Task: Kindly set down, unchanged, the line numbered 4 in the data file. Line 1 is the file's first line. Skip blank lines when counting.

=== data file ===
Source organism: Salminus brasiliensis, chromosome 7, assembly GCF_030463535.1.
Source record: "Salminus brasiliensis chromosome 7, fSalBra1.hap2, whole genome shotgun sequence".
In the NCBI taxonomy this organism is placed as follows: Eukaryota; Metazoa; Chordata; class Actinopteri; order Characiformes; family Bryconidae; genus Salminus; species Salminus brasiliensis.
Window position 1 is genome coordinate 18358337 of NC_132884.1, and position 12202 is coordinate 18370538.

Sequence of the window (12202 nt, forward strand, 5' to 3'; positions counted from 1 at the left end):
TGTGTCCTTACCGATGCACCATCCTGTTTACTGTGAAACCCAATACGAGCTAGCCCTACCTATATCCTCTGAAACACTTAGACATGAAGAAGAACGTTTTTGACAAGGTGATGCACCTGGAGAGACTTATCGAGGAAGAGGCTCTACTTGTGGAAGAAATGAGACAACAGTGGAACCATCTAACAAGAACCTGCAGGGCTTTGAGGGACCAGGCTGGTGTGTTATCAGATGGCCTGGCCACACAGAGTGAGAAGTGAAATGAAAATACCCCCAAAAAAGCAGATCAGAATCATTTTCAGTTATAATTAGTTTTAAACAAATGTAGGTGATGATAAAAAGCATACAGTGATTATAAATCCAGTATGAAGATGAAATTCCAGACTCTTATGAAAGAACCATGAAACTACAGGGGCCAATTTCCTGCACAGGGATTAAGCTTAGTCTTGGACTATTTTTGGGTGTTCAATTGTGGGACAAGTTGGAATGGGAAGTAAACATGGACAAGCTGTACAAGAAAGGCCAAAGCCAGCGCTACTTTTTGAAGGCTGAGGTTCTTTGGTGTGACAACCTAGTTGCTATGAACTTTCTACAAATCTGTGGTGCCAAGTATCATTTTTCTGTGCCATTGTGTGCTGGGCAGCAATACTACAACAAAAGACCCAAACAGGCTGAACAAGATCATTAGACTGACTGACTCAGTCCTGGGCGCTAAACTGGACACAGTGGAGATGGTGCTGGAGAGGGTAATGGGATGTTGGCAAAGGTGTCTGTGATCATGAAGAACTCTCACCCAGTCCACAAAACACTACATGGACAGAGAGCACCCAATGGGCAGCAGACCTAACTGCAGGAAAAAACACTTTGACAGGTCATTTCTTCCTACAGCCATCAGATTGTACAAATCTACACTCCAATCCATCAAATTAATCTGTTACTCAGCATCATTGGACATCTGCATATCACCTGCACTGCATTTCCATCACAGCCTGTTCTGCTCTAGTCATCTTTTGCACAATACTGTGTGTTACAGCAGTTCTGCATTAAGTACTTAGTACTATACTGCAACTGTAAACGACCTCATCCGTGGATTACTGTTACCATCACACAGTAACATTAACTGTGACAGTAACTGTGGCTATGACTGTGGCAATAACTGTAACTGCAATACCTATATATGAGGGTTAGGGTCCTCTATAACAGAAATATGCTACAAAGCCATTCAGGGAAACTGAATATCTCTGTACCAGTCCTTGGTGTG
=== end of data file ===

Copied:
Window position 1 is genome coordinate 18358337 of NC_132884.1, and position 12202 is coordinate 18370538.